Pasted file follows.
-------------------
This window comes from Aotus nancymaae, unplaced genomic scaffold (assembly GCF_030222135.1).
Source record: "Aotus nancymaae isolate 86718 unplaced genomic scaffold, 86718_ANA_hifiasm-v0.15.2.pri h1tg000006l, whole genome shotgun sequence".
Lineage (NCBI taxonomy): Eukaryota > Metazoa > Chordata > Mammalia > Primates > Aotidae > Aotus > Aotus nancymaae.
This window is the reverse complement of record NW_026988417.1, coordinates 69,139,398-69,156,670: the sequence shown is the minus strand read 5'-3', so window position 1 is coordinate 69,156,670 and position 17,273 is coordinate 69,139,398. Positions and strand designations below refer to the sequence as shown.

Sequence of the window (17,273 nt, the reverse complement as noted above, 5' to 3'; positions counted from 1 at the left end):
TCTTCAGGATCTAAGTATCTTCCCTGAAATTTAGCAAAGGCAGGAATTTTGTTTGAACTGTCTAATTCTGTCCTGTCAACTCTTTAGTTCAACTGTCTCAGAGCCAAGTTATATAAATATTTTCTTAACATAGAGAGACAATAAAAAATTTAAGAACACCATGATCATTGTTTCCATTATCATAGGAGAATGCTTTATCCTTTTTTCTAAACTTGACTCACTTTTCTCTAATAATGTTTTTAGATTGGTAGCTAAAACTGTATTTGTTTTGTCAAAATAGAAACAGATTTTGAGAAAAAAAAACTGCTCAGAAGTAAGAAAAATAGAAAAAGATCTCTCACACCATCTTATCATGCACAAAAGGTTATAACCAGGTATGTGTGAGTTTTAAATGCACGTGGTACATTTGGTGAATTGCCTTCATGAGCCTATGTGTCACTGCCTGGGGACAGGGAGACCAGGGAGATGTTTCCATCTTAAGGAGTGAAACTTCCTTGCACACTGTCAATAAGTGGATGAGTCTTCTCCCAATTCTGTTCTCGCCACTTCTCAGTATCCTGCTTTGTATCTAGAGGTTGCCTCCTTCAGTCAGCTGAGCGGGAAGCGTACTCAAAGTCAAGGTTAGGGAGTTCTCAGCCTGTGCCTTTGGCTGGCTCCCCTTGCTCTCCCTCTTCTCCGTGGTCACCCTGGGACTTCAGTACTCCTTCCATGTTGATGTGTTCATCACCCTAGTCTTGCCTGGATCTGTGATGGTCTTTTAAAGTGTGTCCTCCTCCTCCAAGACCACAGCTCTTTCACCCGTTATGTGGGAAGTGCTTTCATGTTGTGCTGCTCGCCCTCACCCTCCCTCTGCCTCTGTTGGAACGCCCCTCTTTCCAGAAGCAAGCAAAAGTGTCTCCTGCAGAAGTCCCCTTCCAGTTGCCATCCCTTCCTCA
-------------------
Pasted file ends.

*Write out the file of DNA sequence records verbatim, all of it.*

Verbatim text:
This window comes from Aotus nancymaae, unplaced genomic scaffold (assembly GCF_030222135.1).
Source record: "Aotus nancymaae isolate 86718 unplaced genomic scaffold, 86718_ANA_hifiasm-v0.15.2.pri h1tg000006l, whole genome shotgun sequence".
Lineage (NCBI taxonomy): Eukaryota > Metazoa > Chordata > Mammalia > Primates > Aotidae > Aotus > Aotus nancymaae.
This window is the reverse complement of record NW_026988417.1, coordinates 69,139,398-69,156,670: the sequence shown is the minus strand read 5'-3', so window position 1 is coordinate 69,156,670 and position 17,273 is coordinate 69,139,398. Positions and strand designations below refer to the sequence as shown.

Sequence of the window (17,273 nt, the reverse complement as noted above, 5' to 3'; positions counted from 1 at the left end):
TCTTCAGGATCTAAGTATCTTCCCTGAAATTTAGCAAAGGCAGGAATTTTGTTTGAACTGTCTAATTCTGTCCTGTCAACTCTTTAGTTCAACTGTCTCAGAGCCAAGTTATATAAATATTTTCTTAACATAGAGAGACAATAAAAAATTTAAGAACACCATGATCATTGTTTCCATTATCATAGGAGAATGCTTTATCCTTTTTTCTAAACTTGACTCACTTTTCTCTAATAATGTTTTTAGATTGGTAGCTAAAACTGTATTTGTTTTGTCAAAATAGAAACAGATTTTGAGAAAAAAAAACTGCTCAGAAGTAAGAAAAATAGAAAAAGATCTCTCACACCATCTTATCATGCACAAAAGGTTATAACCAGGTATGTGTGAGTTTTAAATGCACGTGGTACATTTGGTGAATTGCCTTCATGAGCCTATGTGTCACTGCCTGGGGACAGGGAGACCAGGGAGATGTTTCCATCTTAAGGAGTGAAACTTCCTTGCACACTGTCAATAAGTGGATGAGTCTTCTCCCAATTCTGTTCTCGCCACTTCTCAGTATCCTGCTTTGTATCTAGAGGTTGCCTCCTTCAGTCAGCTGAGCGGGAAGCGTACTCAAAGTCAAGGTTAGGGAGTTCTCAGCCTGTGCCTTTGGCTGGCTCCCCTTGCTCTCCCTCTTCTCCGTGGTCACCCTGGGACTTCAGTACTCCTTCCATGTTGATGTGTTCATCACCCTAGTCTTGCCTGGATCTGTGATGGTCTTTTAAAGTGTGTCCTCCTCCTCCAAGACCACAGCTCTTTCACCCGTTATGTGGGAAGTGCTTTCATGTTGTGCTGCTCGCCCTCACCCTCCCTCTGCCTCTGTTGGAACGCCCCTCTTTCCAGAAGCAAGCAAAAGTGTCTCCTGCAGAAGTCCCCTTCCAGTTGCCATCCCTTCCTCA